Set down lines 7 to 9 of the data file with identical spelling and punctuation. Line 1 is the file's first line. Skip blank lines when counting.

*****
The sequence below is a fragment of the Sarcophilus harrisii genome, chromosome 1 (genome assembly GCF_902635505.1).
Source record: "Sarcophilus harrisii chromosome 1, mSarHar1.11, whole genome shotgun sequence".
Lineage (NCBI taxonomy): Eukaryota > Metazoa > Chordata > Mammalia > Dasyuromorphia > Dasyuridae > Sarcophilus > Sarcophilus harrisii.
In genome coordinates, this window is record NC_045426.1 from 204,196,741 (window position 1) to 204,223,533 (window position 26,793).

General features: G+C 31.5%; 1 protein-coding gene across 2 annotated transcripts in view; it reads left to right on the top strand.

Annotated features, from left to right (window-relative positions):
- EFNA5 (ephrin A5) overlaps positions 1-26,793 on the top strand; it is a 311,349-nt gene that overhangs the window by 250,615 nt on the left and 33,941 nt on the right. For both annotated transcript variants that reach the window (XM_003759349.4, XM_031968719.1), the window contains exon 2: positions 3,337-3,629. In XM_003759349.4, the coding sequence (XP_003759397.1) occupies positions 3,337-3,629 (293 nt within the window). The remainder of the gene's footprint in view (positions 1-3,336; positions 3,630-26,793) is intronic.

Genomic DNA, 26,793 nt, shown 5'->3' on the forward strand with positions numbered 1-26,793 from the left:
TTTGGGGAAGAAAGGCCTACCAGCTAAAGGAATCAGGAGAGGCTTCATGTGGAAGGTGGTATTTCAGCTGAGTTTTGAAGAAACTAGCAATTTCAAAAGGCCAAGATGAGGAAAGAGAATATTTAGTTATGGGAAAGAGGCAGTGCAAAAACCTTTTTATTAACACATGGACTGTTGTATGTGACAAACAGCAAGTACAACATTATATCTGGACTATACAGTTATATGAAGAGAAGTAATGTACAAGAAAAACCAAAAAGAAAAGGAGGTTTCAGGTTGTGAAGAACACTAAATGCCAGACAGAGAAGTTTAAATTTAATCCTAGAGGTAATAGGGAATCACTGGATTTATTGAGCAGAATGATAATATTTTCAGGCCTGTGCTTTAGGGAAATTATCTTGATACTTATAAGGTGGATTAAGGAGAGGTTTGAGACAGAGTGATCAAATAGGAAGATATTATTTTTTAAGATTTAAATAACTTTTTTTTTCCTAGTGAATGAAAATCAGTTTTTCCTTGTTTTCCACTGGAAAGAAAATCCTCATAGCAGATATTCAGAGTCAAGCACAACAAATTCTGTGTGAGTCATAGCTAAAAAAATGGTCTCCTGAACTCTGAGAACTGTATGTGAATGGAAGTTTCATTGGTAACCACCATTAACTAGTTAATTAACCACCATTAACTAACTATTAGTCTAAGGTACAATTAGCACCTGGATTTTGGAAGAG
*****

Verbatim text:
- EFNA5 (ephrin A5) overlaps positions 1-26,793 on the top strand; it is a 311,349-nt gene that overhangs the window by 250,615 nt on the left and 33,941 nt on the right. For both annotated transcript variants that reach the window (XM_003759349.4, XM_031968719.1), the window contains exon 2: positions 3,337-3,629. In XM_003759349.4, the coding sequence (XP_003759397.1) occupies positions 3,337-3,629 (293 nt within the window). The remainder of the gene's footprint in view (positions 1-3,336; positions 3,630-26,793) is intronic.

Genomic DNA, 26,793 nt, shown 5'->3' on the forward strand with positions numbered 1-26,793 from the left:
TTTGGGGAAGAAAGGCCTACCAGCTAAAGGAATCAGGAGAGGCTTCATGTGGAAGGTGGTATTTCAGCTGAGTTTTGAAGAAACTAGCAATTTCAAAAGGCCAAGATGAGGAAAGAGAATATTTAGTTATGGGAAAGAGGCAGTGCAAAAACCTTTTTATTAACACATGGACTGTTGTATGTGACAAACAGCAAGTACAACATTATATCTGGACTATACAGTTATATGAAGAGAAGTAATGTACAAGAAAAACCAAAAAGAAAAGGAGGTTTCAGGTTGTGAAGAACACTAAATGCCAGACAGAGAAGTTTAAATTTAATCCTAGAGGTAATAGGGAATCACTGGATTTATTGAGCAGAATGATAATATTTTCAGGCCTGTGCTTTAGGGAAATTATCTTGATACTTATAAGGTGGATTAAGGAGAGGTTTGAGACAGAGTGATCAAATAGGAAGATATTATTTTTTAAGATTTAAATAACTTTTTTTTTCCTAGTGAATGAAAATCAGTTTTTCCTTGTTTTCCACTGGAAAGAAAATCCTCATAGCAGATATTCAGAGTCAAGCACAACAAATTCTGTGTGAGTCATAGCTAAAAAAATGGTCTCCTGAACTCTGAGAACTGTATGTGAATGGAAGTTTCATTGGTAACCACCATTAACTAGTTAATTAACCACCATTAACTAACTATTAGTCTAAGGTACAATTAGCACCTGGATTTTGGAAGAG